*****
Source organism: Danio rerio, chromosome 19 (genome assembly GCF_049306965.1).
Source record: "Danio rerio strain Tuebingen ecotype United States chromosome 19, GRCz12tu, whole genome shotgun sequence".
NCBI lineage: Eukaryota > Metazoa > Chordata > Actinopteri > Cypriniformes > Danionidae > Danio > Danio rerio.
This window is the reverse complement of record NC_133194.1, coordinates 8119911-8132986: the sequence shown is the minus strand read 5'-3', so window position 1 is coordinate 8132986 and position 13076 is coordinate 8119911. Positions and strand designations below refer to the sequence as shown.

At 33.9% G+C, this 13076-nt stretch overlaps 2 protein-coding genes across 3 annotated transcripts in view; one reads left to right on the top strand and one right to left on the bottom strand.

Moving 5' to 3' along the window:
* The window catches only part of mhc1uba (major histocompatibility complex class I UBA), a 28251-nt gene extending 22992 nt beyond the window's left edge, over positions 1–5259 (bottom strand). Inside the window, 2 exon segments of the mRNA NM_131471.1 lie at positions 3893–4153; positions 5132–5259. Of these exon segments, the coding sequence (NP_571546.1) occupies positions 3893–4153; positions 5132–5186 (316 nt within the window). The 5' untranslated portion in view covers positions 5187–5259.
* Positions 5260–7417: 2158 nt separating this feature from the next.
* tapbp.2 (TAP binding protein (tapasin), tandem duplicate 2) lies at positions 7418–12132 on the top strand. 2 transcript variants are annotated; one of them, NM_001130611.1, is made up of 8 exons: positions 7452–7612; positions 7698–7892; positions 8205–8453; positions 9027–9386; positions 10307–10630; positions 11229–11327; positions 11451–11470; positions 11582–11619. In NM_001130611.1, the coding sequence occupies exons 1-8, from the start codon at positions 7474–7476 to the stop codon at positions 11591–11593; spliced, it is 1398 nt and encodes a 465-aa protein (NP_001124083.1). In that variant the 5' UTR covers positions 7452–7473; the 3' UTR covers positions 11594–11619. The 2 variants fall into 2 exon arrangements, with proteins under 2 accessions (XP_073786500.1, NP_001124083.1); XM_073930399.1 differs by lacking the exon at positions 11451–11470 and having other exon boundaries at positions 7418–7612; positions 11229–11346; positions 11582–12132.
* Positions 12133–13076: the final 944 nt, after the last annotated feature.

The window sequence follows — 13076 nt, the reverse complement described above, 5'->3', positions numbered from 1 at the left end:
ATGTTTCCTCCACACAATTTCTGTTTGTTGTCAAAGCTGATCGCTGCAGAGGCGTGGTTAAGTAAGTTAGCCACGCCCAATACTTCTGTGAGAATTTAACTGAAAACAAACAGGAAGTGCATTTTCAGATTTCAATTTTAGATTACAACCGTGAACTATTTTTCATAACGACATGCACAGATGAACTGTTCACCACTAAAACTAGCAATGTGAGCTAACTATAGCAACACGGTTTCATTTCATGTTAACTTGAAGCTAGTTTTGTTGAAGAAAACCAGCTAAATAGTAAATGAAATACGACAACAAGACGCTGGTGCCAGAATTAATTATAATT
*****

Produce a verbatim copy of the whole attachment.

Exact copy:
Source organism: Danio rerio, chromosome 19 (genome assembly GCF_049306965.1).
Source record: "Danio rerio strain Tuebingen ecotype United States chromosome 19, GRCz12tu, whole genome shotgun sequence".
NCBI lineage: Eukaryota > Metazoa > Chordata > Actinopteri > Cypriniformes > Danionidae > Danio > Danio rerio.
This window is the reverse complement of record NC_133194.1, coordinates 8119911-8132986: the sequence shown is the minus strand read 5'-3', so window position 1 is coordinate 8132986 and position 13076 is coordinate 8119911. Positions and strand designations below refer to the sequence as shown.

At 33.9% G+C, this 13076-nt stretch overlaps 2 protein-coding genes across 3 annotated transcripts in view; one reads left to right on the top strand and one right to left on the bottom strand.

Moving 5' to 3' along the window:
* The window catches only part of mhc1uba (major histocompatibility complex class I UBA), a 28251-nt gene extending 22992 nt beyond the window's left edge, over positions 1–5259 (bottom strand). Inside the window, 2 exon segments of the mRNA NM_131471.1 lie at positions 3893–4153; positions 5132–5259. Of these exon segments, the coding sequence (NP_571546.1) occupies positions 3893–4153; positions 5132–5186 (316 nt within the window). The 5' untranslated portion in view covers positions 5187–5259.
* Positions 5260–7417: 2158 nt separating this feature from the next.
* tapbp.2 (TAP binding protein (tapasin), tandem duplicate 2) lies at positions 7418–12132 on the top strand. 2 transcript variants are annotated; one of them, NM_001130611.1, is made up of 8 exons: positions 7452–7612; positions 7698–7892; positions 8205–8453; positions 9027–9386; positions 10307–10630; positions 11229–11327; positions 11451–11470; positions 11582–11619. In NM_001130611.1, the coding sequence occupies exons 1-8, from the start codon at positions 7474–7476 to the stop codon at positions 11591–11593; spliced, it is 1398 nt and encodes a 465-aa protein (NP_001124083.1). In that variant the 5' UTR covers positions 7452–7473; the 3' UTR covers positions 11594–11619. The 2 variants fall into 2 exon arrangements, with proteins under 2 accessions (XP_073786500.1, NP_001124083.1); XM_073930399.1 differs by lacking the exon at positions 11451–11470 and having other exon boundaries at positions 7418–7612; positions 11229–11346; positions 11582–12132.
* Positions 12133–13076: the final 944 nt, after the last annotated feature.

The window sequence follows — 13076 nt, the reverse complement described above, 5'->3', positions numbered from 1 at the left end:
ATGTTTCCTCCACACAATTTCTGTTTGTTGTCAAAGCTGATCGCTGCAGAGGCGTGGTTAAGTAAGTTAGCCACGCCCAATACTTCTGTGAGAATTTAACTGAAAACAAACAGGAAGTGCATTTTCAGATTTCAATTTTAGATTACAACCGTGAACTATTTTTCATAACGACATGCACAGATGAACTGTTCACCACTAAAACTAGCAATGTGAGCTAACTATAGCAACACGGTTTCATTTCATGTTAACTTGAAGCTAGTTTTGTTGAAGAAAACCAGCTAAATAGTAAATGAAATACGACAACAAGACGCTGGTGCCAGAATTAATTATAATT